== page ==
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Python 'pyupdater' Feedback


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I've been working day-on/day-off on a little project written entirely in Python 3.1

I really liked the way that portage worked in Gentoo, and I had been having issues with keeping my package manager system cross platform (I wrote a simple system in bash).

I decided: "Hey, why not try to replicate the way that it works on Gentoo, as a cross-platform system!"

And so my journey began.. Although this system isn't as big or as perfect, stable or shiny as Gentoo's, it's certainly heading in the right direction.

Currently, it relies entirely on the standard libraries in Python, and works on both Windows and Linux (tested).

It consists of several elements, all of which are (somewhat) described in the README.html file.

I'm using JSON setting files (.json) instead of XML files, as this is much faster and easier to do.

It has a few "modules" which can be run as scripts like

"scripts" [OPTIONS] .. [TARGETS]

NOTE: So far I don't know how to print with colors on Windows, with the standard library.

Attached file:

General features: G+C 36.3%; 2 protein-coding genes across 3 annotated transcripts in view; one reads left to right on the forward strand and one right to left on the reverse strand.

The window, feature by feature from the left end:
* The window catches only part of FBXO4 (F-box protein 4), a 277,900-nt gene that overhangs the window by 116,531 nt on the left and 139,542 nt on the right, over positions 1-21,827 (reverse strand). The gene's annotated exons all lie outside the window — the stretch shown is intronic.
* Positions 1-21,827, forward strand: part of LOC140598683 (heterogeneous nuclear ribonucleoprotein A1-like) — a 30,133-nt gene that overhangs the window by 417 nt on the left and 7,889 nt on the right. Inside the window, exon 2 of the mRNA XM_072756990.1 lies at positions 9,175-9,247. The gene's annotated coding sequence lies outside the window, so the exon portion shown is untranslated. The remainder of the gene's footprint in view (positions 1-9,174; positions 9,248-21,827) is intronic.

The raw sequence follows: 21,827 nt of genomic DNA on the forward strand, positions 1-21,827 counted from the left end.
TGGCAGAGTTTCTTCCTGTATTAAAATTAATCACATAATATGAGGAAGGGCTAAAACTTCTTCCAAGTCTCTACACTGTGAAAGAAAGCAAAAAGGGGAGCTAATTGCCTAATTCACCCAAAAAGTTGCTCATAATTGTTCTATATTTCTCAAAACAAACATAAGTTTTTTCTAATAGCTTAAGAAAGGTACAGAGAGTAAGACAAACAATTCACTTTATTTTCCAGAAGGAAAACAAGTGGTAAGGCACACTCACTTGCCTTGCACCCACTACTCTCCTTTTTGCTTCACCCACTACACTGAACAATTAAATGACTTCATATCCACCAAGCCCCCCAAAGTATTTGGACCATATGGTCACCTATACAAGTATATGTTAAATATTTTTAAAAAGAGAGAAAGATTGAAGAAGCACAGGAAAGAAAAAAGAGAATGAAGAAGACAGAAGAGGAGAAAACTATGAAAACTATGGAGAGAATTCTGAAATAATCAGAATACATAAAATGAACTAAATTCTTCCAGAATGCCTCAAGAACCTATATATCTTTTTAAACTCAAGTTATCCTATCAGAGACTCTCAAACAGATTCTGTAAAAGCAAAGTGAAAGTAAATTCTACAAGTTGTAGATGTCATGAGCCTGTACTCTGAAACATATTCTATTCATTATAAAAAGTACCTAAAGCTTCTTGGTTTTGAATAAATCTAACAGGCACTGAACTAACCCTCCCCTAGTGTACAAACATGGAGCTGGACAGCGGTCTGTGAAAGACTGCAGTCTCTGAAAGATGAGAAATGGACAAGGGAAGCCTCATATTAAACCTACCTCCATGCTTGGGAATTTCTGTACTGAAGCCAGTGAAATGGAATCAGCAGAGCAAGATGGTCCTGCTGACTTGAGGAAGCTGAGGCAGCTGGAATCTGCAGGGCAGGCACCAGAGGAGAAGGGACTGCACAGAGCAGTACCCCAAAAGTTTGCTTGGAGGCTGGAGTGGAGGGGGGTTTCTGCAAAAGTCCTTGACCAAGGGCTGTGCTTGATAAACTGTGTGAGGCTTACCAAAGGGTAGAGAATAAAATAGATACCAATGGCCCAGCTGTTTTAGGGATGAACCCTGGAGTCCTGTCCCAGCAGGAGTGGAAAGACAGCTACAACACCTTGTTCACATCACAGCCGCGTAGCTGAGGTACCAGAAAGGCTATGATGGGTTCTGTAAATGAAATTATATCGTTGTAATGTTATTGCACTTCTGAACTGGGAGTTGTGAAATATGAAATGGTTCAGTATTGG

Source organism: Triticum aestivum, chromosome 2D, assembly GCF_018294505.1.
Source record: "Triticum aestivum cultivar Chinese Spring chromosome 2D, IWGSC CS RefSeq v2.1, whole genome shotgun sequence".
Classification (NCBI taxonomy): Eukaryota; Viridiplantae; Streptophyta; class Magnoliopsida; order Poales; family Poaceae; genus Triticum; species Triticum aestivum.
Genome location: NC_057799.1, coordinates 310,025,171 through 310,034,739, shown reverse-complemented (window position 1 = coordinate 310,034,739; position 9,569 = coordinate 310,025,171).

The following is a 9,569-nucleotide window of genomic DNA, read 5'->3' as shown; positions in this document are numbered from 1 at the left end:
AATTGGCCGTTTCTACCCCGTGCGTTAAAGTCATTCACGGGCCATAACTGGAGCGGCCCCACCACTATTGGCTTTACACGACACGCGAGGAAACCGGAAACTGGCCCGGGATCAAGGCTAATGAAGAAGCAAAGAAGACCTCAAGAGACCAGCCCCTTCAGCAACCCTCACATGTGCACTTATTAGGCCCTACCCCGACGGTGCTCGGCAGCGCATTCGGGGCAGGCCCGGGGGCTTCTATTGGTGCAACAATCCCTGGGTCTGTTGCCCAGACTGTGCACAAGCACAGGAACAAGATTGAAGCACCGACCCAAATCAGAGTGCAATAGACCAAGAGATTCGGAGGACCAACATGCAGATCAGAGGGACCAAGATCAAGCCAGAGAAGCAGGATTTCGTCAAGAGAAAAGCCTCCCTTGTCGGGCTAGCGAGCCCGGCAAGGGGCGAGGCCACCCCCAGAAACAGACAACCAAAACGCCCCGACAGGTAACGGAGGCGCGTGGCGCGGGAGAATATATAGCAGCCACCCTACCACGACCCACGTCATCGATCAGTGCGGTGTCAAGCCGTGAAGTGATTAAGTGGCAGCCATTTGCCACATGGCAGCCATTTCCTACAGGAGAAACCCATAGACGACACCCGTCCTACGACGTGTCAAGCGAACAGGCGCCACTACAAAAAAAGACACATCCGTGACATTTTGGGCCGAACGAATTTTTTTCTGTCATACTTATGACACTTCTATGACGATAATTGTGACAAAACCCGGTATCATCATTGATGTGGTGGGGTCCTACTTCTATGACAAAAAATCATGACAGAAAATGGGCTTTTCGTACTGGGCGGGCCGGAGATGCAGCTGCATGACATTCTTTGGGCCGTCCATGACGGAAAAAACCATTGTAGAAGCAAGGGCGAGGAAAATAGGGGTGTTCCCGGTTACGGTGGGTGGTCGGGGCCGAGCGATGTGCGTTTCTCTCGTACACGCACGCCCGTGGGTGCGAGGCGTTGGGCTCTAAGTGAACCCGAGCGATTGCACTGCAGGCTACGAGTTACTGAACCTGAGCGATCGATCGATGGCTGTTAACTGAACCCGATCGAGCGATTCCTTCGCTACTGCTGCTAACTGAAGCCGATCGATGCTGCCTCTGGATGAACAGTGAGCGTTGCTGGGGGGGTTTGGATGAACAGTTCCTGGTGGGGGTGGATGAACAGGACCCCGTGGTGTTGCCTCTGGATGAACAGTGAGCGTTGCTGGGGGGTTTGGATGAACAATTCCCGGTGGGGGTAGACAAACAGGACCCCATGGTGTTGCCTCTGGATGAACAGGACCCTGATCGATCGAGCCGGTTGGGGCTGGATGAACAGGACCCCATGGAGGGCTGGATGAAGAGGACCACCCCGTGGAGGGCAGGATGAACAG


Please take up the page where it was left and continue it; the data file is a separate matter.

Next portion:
For each package downloaded (tar.gz or tar.bz2) a sha1 hash is used and saved as "tarfile".checksum.

I'm not using version numbers here, if there's a new version, we pull it.



There's also clean.py, which'll 'clean up' (wipe) either a selected package, or (if "all" is specified) checksums, working directory, backups and .pyc files)

And compile.py, which'll look for either Makefiles or CMakeLists.txt files within' the install directory of the packages.

There's still a lot of information missing in the README.html, and several features (hence the WIP tag)

It reads packages in the form of:

    "name":     "DND",
    "tarfile":  "DND.tar.bz2",
    "instdir":  "projects#:ossep#DND",

The "tarfile" tag is downloaded by adding it to the settings file "mirror" tag (mirror+tarfile), unless the tarfile tag starts with http(s) or ftp.

The "instdir" tag is where the project will be extracted to, and the #:ossep# is a variable. Currently it's the only variable supported :P

"depend" is dependencies. MUST be another package (minus .json) If the dependencies is NOT installed, it'll be installed.

Oh! And I forgot to mention the "installscript" tag! It's only ("officially") used in the src/lua.json (Lua 5.2 alpha sources) package.

Install Scripts are just executables being run once everything is extracted. With the Lua package, I'm using it for compiling everything when it's ready, like this: (media tagged for longness)


Any feedback on this project would be nice :)

Here's a link! (Note: This link is ALWAYS the latest version I've uploaded)

I decided to write this in Python 3.1 not only because it's cross-platform and easy to use, but also because others can give feedback on it quite fast, and learn from it as well (Although the code isn't well-commented)

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